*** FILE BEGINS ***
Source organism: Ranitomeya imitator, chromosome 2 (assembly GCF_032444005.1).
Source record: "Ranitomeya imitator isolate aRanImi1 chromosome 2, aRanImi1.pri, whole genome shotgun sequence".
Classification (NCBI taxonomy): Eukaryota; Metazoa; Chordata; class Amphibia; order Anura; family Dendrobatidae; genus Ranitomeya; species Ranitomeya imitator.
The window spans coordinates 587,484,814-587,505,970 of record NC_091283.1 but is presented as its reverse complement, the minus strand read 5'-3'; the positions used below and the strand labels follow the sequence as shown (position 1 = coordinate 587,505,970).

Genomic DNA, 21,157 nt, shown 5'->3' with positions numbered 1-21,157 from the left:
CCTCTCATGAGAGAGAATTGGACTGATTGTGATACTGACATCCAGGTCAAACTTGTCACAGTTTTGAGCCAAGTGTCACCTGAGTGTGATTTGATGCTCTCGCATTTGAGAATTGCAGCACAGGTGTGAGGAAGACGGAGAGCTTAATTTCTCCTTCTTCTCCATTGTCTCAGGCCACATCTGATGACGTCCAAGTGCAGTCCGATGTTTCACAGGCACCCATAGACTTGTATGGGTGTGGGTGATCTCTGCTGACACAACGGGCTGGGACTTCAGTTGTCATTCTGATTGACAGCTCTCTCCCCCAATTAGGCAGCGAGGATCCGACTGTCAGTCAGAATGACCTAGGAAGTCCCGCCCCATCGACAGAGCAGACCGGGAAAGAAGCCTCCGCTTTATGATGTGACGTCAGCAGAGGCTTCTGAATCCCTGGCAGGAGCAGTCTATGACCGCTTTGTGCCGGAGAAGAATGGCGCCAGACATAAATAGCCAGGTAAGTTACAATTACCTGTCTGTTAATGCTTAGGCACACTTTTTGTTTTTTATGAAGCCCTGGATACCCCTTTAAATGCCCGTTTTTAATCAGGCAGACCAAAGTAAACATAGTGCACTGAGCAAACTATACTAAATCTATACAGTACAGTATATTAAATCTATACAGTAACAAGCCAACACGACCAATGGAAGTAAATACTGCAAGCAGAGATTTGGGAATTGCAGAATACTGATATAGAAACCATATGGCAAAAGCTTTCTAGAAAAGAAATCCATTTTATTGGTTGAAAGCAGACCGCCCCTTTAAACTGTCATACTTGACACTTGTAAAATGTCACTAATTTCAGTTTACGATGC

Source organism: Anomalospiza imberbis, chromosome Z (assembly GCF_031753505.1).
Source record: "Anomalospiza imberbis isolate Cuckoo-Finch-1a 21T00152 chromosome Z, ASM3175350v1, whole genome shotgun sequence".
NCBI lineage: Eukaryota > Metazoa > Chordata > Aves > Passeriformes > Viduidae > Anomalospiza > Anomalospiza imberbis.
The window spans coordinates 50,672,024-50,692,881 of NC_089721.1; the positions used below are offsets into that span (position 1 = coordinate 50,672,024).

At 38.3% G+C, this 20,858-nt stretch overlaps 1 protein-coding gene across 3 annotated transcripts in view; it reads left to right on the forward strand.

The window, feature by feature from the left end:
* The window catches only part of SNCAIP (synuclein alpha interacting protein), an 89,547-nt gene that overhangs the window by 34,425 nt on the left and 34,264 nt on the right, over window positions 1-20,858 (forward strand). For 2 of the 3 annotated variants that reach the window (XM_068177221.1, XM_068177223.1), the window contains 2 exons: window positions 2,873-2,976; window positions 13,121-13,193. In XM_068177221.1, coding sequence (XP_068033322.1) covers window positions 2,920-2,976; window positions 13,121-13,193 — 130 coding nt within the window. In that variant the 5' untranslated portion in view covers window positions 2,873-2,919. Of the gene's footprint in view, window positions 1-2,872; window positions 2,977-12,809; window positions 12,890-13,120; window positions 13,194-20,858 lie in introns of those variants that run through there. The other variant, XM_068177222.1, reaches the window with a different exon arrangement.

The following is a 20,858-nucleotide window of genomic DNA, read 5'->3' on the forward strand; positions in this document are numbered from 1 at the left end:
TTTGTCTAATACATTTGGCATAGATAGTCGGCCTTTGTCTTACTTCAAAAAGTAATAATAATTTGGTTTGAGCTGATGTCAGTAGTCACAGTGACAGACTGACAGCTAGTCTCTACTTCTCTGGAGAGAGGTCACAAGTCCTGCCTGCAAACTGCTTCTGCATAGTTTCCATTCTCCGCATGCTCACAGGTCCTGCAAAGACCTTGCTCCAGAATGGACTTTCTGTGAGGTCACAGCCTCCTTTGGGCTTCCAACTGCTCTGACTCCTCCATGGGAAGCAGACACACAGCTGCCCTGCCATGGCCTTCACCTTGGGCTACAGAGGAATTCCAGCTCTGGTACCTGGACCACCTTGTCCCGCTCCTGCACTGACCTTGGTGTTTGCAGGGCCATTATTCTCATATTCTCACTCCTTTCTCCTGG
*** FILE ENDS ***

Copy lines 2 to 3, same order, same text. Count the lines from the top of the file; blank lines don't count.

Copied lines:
Source record: "Ranitomeya imitator isolate aRanImi1 chromosome 2, aRanImi1.pri, whole genome shotgun sequence".
Classification (NCBI taxonomy): Eukaryota; Metazoa; Chordata; class Amphibia; order Anura; family Dendrobatidae; genus Ranitomeya; species Ranitomeya imitator.